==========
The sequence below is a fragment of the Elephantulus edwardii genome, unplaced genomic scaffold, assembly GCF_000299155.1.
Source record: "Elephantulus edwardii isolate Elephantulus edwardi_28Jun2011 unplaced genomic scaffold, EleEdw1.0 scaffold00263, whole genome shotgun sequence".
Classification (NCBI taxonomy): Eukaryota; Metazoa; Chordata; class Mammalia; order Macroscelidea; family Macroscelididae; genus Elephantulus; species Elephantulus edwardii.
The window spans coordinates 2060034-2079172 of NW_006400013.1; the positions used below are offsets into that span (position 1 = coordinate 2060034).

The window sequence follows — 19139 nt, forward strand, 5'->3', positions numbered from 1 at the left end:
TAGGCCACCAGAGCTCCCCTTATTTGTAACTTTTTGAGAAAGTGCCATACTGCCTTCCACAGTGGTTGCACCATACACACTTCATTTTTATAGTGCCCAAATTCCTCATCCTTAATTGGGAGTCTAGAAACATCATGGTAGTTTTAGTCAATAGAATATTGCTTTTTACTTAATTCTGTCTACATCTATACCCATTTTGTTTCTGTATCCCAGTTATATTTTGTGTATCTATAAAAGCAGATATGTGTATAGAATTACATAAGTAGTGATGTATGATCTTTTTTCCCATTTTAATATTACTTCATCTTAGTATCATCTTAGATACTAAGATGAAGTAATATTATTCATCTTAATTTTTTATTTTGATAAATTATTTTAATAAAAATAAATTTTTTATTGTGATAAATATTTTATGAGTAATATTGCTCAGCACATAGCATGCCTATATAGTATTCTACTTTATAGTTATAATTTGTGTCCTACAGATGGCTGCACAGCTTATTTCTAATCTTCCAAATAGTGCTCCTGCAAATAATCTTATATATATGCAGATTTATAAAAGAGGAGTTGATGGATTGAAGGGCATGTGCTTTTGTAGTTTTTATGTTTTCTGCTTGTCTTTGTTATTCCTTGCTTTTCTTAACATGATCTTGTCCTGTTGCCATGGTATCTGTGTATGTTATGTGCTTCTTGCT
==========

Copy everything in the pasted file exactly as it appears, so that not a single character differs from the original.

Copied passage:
The sequence below is a fragment of the Elephantulus edwardii genome, unplaced genomic scaffold, assembly GCF_000299155.1.
Source record: "Elephantulus edwardii isolate Elephantulus edwardi_28Jun2011 unplaced genomic scaffold, EleEdw1.0 scaffold00263, whole genome shotgun sequence".
Classification (NCBI taxonomy): Eukaryota; Metazoa; Chordata; class Mammalia; order Macroscelidea; family Macroscelididae; genus Elephantulus; species Elephantulus edwardii.
The window spans coordinates 2060034-2079172 of NW_006400013.1; the positions used below are offsets into that span (position 1 = coordinate 2060034).

The window sequence follows — 19139 nt, forward strand, 5'->3', positions numbered from 1 at the left end:
TAGGCCACCAGAGCTCCCCTTATTTGTAACTTTTTGAGAAAGTGCCATACTGCCTTCCACAGTGGTTGCACCATACACACTTCATTTTTATAGTGCCCAAATTCCTCATCCTTAATTGGGAGTCTAGAAACATCATGGTAGTTTTAGTCAATAGAATATTGCTTTTTACTTAATTCTGTCTACATCTATACCCATTTTGTTTCTGTATCCCAGTTATATTTTGTGTATCTATAAAAGCAGATATGTGTATAGAATTACATAAGTAGTGATGTATGATCTTTTTTCCCATTTTAATATTACTTCATCTTAGTATCATCTTAGATACTAAGATGAAGTAATATTATTCATCTTAATTTTTTATTTTGATAAATTATTTTAATAAAAATAAATTTTTTATTGTGATAAATATTTTATGAGTAATATTGCTCAGCACATAGCATGCCTATATAGTATTCTACTTTATAGTTATAATTTGTGTCCTACAGATGGCTGCACAGCTTATTTCTAATCTTCCAAATAGTGCTCCTGCAAATAATCTTATATATATGCAGATTTATAAAAGAGGAGTTGATGGATTGAAGGGCATGTGCTTTTGTAGTTTTTATGTTTTCTGCTTGTCTTTGTTATTCCTTGCTTTTCTTAACATGATCTTGTCCTGTTGCCATGGTATCTGTGTATGTTATGTGCTTCTTGCT